Fatima's Good Fortune: A Novelby Joanne Dryansky, Gerry Dryansky
Published on June 22nd 2005
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“Freshly arrived from a beautiful Tunisian island to work for the exacting Countess Poulais du Roc, Fatima finds herself in a city where even the most mundane tasks like walking the dog and buying the groceries prove baffling. But her natural compassion ensures her survival, and-unexpectedly-brings good fortune to those around her.”
Fatima’s younger sister, Rachida, moved from the Tunisian island of Djerba to Paris to make a better life for herself.Â She was working as a maid for the Countess when she was killed in an accident.Â The Countess remembers that Rachida had a sister and imperiously sends for her to take her sister’s place.Â She considers this a mission of charity but doesn’t think about the impact on Fatima’s life.Â That is the major character flaw of the Countess.Â She is so self-centered that she doesn’t think about the needs of anyone other than herself and her dog, Emma.Â She moves through other people’s lives like a battering ram oblivious to the damage that she is causing.Â She takes credit for good deeds that others have done and never gets called out on her casual racism.
She is shocked to find out that Fatima is nothing like her sister.Â Fatima went to work in a resort as a cleaner as a child.Â This income allowed Rachida to go to school.Â Fatima is illiterate.Â She is not as worldly as Rachida.Â Life in France is overwhelming to her.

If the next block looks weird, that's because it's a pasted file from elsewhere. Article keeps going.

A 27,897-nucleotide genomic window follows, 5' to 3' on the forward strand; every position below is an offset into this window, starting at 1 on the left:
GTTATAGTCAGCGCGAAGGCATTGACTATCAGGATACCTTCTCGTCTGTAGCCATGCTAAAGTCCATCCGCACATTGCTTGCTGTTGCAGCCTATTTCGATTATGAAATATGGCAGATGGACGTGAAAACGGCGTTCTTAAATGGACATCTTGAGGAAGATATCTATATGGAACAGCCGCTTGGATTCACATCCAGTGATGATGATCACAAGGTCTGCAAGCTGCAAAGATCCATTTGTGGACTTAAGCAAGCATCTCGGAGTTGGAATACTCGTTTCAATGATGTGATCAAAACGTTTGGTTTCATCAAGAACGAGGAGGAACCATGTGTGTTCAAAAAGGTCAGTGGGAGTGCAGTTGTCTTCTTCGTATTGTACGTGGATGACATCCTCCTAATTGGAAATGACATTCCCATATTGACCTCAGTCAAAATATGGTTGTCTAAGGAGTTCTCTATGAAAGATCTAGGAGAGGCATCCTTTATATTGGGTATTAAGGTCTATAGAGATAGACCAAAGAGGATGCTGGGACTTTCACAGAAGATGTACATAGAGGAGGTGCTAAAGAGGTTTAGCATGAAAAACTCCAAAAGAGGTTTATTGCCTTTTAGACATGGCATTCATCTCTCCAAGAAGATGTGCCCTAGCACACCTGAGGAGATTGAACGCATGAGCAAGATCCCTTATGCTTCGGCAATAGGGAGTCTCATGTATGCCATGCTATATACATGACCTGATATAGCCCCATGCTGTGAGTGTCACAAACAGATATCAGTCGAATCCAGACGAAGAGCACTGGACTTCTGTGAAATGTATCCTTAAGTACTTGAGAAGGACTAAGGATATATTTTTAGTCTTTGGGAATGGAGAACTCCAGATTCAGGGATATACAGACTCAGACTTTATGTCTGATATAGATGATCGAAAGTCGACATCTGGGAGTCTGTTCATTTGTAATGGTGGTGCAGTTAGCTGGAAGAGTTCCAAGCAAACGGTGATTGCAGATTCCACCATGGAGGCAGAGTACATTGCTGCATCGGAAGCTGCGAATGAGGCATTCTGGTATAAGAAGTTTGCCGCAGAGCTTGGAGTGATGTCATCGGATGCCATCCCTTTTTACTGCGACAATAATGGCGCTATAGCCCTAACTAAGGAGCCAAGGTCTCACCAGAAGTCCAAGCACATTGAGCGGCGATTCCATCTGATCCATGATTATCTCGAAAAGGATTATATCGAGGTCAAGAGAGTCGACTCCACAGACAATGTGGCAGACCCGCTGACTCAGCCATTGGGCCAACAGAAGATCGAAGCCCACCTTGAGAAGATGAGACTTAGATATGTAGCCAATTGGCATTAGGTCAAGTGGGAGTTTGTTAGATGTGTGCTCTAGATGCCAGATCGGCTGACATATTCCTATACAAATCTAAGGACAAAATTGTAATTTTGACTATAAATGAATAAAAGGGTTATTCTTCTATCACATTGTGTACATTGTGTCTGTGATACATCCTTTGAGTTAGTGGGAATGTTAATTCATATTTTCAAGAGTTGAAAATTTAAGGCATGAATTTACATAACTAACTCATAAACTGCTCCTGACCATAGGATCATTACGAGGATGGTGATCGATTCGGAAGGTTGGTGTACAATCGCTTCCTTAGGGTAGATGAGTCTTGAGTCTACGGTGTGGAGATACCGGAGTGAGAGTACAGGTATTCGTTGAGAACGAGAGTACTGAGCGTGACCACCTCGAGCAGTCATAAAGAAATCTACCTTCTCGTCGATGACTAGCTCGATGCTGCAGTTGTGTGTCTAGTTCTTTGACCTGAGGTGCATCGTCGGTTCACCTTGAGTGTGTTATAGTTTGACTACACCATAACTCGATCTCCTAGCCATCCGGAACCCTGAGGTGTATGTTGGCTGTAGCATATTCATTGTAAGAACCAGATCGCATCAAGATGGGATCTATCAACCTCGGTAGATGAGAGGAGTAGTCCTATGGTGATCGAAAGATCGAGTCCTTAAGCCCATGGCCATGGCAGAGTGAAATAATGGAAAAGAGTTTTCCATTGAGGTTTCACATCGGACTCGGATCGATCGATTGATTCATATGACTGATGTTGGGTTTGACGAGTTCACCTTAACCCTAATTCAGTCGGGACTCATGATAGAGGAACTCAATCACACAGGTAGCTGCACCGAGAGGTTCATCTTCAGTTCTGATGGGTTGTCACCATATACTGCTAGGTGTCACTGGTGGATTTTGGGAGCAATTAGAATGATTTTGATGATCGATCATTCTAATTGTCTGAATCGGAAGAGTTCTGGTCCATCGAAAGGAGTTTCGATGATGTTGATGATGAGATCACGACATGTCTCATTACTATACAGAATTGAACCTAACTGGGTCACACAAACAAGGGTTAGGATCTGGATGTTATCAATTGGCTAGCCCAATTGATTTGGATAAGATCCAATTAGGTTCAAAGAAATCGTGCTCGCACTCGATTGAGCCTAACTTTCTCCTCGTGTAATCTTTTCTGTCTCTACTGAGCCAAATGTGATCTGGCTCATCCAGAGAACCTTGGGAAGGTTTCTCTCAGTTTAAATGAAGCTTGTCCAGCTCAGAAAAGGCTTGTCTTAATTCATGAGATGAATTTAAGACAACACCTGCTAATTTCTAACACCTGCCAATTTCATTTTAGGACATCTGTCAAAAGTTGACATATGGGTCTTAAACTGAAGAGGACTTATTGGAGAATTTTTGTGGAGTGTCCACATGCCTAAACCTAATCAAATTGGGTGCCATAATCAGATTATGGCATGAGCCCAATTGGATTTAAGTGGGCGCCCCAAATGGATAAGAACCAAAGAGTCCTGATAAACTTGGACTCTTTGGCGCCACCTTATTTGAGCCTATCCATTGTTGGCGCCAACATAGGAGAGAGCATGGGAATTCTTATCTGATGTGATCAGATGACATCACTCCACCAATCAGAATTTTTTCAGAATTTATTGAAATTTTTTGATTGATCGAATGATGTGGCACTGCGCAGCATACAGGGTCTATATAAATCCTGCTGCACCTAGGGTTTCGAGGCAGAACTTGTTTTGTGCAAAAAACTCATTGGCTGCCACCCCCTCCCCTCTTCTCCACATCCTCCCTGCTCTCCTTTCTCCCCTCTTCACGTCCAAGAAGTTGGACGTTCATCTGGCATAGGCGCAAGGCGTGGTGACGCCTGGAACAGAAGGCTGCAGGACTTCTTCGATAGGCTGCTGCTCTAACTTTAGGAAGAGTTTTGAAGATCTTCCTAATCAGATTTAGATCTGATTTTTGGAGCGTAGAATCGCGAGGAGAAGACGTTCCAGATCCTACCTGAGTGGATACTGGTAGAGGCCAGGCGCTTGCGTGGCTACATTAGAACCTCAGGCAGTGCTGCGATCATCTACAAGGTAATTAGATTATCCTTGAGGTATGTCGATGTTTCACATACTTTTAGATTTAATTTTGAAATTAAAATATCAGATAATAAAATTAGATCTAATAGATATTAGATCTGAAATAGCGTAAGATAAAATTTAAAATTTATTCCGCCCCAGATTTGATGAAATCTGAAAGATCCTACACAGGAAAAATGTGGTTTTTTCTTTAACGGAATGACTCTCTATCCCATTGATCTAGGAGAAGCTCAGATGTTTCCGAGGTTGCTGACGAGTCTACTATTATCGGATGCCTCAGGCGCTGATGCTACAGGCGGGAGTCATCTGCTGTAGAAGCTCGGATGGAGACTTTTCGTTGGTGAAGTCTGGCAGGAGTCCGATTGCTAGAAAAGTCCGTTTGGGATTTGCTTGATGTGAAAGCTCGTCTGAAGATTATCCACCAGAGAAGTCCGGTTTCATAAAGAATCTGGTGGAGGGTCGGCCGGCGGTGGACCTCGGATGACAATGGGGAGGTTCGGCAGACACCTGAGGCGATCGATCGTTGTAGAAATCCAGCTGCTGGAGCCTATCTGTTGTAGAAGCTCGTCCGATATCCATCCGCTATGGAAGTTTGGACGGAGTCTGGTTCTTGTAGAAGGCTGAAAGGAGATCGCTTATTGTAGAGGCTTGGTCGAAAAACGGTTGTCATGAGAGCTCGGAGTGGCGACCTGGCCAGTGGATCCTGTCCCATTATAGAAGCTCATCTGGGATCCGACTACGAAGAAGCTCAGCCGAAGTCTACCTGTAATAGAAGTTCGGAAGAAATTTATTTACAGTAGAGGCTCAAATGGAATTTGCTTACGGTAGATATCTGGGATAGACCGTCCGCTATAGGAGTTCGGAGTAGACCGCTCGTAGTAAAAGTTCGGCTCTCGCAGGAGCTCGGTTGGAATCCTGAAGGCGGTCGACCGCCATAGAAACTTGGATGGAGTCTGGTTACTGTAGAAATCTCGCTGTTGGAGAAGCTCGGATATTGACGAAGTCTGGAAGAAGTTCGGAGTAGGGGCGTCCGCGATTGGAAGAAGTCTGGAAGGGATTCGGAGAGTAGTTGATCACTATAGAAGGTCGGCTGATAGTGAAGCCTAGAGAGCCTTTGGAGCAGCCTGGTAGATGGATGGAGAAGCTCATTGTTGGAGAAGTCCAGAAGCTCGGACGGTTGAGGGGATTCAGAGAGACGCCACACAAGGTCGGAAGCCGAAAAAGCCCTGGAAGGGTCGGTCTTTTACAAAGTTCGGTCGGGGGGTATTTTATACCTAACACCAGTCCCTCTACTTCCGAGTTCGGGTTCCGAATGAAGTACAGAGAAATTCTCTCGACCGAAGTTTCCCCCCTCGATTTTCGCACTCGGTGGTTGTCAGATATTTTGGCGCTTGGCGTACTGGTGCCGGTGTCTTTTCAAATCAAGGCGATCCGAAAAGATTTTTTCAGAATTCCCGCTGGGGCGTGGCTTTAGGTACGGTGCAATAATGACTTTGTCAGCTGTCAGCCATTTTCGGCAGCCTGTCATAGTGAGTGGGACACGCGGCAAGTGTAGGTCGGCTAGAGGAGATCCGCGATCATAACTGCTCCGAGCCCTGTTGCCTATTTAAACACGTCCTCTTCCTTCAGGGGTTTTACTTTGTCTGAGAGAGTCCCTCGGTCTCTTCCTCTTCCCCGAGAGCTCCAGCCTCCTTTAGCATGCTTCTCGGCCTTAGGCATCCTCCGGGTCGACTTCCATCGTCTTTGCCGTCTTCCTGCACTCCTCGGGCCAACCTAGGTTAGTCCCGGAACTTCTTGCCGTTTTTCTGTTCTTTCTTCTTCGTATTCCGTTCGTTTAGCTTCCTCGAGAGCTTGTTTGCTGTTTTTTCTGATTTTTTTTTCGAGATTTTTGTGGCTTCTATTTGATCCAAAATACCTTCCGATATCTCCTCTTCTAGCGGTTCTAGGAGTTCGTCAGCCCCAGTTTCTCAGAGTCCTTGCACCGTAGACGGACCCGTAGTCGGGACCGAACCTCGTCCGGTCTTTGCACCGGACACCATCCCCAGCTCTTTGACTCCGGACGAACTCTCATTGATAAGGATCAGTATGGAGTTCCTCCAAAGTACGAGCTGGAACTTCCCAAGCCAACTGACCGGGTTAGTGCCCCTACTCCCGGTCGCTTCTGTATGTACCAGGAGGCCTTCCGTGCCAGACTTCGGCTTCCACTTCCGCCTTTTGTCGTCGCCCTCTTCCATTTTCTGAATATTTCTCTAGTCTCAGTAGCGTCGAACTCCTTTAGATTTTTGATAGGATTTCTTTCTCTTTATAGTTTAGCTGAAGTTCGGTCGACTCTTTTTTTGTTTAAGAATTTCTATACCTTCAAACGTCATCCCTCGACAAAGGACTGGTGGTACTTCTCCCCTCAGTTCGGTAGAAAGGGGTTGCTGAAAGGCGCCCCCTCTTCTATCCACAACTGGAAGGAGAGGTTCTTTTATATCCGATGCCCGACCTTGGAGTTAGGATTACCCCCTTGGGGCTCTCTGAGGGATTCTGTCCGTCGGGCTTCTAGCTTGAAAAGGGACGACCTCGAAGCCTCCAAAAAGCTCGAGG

Fatima enlists the help of others in her building to help her learn the skills that she needs to survive in France.Â She has a warmth that draws others to her and makes them want to help her.Â The reader sees this slice of Paris through the eyes of a North African immigrant who isn’t always welcomed.
The ending is mostly an immigrant fairy tale.Â Everything works out wonderfully and not that realistically.Â This book tries to make a light and fun tale out of some serious subjects – immigration, class inequality, the death of a family member – so even as you root for the characters it feels jarring like no one is taking this as seriously as is merited.
I have really mixed feelings about this one. Â While reading it, I wanted to know what was going to happen in the story but wasn’t sure about the tone. Â Was the racist and classist representation of the Countess meant to point out the bad behavior of French people? Â With everyone around her not commenting on it I wasn’t sure if it was that or if the book was somehow trying to condone it – “Oh, that’s just how rich old ladies are.” Â All the Africans are wonderful, amazing people who improve the lives of everyone they interact with. Â There is no nuance. Â It made me thing of the magical negro trope.